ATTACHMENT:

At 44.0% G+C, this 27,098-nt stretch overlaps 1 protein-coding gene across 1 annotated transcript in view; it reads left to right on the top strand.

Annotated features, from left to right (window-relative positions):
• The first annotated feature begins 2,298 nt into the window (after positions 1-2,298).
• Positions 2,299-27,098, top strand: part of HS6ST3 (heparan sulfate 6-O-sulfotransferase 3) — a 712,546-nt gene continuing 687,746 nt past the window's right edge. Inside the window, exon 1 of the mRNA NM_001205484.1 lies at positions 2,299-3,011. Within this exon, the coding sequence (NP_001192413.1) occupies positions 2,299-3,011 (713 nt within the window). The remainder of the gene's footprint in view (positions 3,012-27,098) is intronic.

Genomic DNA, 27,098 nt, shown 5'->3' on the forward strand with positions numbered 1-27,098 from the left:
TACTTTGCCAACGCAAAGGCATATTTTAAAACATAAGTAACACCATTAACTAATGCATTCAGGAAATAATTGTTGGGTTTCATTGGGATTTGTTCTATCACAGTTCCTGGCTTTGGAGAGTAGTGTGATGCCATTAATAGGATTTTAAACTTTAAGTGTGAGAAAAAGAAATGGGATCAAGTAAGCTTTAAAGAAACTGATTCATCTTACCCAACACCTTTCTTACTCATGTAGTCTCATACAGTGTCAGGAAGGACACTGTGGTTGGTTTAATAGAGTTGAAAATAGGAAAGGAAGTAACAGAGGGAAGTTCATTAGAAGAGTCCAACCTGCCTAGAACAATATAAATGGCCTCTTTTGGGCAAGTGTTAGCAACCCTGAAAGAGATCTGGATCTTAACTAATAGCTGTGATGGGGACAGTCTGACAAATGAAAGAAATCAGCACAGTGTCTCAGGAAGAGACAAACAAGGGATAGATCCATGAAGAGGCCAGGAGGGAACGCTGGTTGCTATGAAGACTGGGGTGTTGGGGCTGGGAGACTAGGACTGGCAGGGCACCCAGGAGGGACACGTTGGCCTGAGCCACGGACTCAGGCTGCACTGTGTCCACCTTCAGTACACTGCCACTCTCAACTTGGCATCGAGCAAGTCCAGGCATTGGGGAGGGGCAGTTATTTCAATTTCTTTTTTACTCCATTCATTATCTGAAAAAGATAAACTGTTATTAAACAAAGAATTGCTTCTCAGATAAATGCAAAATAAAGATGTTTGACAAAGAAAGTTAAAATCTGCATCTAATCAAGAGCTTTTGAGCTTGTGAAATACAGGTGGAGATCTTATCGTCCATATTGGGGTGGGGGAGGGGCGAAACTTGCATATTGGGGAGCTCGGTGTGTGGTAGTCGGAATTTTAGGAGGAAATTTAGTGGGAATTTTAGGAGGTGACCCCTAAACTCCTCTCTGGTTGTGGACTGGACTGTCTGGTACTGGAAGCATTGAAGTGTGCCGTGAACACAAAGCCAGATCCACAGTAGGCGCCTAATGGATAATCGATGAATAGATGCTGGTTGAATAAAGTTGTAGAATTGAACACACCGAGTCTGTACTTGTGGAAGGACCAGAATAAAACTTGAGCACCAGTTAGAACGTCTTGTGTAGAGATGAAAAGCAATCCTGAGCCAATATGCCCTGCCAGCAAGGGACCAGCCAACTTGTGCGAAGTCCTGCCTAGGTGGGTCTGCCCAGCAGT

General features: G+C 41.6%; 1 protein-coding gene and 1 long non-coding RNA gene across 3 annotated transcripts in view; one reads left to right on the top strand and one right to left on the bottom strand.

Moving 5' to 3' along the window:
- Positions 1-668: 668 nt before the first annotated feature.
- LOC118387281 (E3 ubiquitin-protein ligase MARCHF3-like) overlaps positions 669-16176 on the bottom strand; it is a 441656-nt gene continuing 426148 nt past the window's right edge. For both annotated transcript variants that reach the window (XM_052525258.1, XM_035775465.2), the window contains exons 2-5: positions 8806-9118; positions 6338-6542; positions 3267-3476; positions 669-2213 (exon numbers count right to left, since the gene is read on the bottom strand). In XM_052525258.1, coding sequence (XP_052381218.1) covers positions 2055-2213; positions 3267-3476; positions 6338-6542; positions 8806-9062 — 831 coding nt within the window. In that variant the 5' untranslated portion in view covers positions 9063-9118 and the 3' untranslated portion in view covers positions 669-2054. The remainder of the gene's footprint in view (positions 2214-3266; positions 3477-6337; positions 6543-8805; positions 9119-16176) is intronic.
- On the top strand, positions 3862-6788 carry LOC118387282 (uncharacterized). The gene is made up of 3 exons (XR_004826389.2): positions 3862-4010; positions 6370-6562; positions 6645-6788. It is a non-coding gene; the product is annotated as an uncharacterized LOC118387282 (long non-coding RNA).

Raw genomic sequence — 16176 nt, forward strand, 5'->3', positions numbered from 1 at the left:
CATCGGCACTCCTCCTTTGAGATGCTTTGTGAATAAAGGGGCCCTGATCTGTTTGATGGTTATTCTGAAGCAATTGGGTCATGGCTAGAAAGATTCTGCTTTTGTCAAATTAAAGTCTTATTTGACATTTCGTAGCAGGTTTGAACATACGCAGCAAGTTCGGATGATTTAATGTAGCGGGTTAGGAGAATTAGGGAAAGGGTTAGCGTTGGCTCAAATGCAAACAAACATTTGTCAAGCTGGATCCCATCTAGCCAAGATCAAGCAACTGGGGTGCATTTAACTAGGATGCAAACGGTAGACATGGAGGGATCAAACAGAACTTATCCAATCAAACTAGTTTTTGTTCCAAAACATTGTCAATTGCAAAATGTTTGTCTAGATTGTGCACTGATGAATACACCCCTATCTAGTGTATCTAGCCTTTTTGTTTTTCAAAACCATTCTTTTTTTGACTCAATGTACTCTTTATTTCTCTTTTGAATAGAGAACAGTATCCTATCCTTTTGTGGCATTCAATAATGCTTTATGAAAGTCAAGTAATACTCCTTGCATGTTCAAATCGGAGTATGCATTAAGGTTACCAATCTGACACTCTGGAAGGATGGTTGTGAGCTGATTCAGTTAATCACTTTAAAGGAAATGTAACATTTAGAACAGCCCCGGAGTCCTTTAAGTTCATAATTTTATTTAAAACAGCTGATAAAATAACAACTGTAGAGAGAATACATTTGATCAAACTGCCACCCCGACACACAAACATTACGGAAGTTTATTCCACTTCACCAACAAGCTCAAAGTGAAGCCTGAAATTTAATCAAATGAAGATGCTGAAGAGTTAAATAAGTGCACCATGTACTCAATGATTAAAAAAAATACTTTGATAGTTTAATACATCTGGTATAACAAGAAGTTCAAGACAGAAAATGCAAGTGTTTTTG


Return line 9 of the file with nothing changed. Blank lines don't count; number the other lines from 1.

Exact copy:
- Positions 1-668: 668 nt before the first annotated feature.